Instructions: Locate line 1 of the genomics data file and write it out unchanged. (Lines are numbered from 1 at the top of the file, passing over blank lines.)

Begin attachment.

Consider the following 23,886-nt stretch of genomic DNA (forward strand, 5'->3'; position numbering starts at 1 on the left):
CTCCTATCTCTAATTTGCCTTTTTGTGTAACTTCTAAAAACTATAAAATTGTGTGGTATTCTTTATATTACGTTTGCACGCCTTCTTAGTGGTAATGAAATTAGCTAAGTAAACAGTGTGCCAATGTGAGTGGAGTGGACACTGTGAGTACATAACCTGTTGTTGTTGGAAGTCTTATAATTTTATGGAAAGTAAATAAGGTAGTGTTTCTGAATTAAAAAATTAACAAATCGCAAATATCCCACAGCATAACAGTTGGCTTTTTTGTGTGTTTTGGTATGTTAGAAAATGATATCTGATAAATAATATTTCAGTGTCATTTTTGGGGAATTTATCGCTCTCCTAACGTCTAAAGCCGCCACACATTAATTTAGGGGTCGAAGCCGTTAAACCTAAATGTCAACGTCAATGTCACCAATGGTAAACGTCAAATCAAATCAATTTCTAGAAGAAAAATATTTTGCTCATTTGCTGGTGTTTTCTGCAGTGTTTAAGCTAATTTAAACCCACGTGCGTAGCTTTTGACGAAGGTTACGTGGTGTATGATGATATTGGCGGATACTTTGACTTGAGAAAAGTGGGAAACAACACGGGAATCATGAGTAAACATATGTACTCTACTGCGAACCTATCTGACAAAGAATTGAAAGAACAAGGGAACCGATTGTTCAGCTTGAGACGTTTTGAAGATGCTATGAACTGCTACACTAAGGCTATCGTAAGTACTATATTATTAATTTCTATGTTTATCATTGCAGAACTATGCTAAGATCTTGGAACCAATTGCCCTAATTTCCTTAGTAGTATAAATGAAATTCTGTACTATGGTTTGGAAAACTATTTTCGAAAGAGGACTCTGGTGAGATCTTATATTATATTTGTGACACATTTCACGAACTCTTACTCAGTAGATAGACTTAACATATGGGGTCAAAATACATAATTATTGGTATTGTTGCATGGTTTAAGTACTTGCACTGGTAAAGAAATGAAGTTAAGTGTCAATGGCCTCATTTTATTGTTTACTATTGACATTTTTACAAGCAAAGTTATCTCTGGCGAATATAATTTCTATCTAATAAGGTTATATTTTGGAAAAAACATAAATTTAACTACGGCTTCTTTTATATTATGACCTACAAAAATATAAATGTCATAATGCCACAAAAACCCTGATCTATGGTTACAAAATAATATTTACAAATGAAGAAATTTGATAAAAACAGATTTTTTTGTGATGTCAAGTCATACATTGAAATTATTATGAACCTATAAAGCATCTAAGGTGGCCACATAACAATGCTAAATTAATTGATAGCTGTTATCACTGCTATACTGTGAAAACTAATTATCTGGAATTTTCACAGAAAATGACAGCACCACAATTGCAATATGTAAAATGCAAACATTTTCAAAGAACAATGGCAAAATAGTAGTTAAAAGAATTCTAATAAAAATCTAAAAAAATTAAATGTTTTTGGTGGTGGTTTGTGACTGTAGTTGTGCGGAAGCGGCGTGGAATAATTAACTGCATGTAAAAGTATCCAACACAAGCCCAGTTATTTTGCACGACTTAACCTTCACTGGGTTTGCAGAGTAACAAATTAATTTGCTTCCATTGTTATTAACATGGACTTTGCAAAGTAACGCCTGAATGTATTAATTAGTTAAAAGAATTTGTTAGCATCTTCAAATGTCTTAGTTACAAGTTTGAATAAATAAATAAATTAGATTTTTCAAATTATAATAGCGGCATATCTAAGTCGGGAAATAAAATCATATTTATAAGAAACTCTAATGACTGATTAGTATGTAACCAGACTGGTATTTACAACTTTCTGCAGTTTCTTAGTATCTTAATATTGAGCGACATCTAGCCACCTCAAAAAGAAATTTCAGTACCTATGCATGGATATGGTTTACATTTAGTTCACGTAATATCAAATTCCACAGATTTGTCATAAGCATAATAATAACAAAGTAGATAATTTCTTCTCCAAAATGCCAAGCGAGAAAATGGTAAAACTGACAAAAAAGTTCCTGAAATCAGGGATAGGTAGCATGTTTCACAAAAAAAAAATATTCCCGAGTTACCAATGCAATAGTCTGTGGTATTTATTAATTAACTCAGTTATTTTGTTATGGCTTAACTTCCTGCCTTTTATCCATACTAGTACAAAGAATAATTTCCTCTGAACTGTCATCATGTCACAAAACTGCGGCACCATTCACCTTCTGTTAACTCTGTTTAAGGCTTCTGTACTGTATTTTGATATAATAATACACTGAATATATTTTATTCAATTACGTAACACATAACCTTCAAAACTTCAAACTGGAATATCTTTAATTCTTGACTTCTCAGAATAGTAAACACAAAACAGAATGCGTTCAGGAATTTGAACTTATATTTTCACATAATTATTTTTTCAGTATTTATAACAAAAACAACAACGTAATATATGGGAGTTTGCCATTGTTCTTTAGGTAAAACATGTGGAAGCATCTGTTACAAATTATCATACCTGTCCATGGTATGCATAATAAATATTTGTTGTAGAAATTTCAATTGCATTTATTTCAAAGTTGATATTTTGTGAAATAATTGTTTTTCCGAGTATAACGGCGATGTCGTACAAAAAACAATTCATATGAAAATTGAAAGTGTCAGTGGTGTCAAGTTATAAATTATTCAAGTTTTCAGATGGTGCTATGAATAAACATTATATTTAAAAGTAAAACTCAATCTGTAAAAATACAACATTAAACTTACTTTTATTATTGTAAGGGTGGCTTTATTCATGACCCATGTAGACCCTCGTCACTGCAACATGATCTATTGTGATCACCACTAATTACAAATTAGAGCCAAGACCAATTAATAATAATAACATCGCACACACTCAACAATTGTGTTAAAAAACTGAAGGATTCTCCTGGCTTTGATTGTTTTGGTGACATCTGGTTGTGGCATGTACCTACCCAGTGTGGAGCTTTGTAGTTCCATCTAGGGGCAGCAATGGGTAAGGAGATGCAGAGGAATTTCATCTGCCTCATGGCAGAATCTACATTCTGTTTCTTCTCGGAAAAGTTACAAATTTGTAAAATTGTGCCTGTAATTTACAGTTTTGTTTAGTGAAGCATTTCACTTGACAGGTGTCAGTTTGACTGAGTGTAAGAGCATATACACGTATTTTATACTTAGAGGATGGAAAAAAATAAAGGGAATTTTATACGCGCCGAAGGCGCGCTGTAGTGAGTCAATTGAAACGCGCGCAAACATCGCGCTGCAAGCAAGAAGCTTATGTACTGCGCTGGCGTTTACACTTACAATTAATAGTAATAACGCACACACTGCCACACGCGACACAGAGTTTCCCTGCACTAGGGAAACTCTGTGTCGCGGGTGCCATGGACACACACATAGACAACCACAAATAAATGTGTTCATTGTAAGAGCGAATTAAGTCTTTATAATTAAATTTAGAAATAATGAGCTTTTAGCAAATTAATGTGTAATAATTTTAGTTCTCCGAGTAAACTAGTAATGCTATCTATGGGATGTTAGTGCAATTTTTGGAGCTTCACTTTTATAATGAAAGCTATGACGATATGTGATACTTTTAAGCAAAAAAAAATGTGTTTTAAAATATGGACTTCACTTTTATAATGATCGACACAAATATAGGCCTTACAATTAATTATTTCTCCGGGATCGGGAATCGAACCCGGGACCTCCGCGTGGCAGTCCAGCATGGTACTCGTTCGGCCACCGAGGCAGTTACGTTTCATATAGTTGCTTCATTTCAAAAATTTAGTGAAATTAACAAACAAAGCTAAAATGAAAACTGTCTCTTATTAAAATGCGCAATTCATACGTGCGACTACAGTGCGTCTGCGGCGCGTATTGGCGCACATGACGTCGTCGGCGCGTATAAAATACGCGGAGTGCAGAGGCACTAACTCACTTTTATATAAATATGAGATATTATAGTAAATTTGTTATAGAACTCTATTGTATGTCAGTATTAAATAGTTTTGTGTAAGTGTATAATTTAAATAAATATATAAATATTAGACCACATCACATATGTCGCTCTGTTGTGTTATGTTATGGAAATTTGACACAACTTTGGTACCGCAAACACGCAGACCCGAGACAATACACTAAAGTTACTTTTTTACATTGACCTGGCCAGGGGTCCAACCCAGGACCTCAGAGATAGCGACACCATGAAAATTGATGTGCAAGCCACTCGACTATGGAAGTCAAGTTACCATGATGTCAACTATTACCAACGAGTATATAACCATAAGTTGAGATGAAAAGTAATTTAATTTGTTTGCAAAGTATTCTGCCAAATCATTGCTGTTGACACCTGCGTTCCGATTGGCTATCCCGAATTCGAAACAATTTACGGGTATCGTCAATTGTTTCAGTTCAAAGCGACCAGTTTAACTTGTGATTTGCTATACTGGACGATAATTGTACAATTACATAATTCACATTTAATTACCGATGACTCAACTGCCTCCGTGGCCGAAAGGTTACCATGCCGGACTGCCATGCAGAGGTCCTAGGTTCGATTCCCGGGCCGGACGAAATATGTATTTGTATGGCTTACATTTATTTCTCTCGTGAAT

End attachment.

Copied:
Consider the following 23,886-nt stretch of genomic DNA (forward strand, 5'->3'; position numbering starts at 1 on the left):